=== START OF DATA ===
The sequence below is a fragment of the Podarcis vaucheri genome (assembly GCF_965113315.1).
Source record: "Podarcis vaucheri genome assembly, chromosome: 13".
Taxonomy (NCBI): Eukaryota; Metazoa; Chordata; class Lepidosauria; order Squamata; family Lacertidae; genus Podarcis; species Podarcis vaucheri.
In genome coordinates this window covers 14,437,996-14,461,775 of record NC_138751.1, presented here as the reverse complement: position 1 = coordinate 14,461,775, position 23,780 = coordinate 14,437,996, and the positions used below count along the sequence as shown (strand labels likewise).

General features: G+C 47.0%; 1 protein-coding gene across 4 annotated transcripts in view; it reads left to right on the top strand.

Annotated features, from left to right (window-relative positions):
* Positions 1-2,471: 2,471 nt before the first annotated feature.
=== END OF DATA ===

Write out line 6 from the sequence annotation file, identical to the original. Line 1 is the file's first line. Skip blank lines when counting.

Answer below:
Annotated features, from left to right (window-relative positions):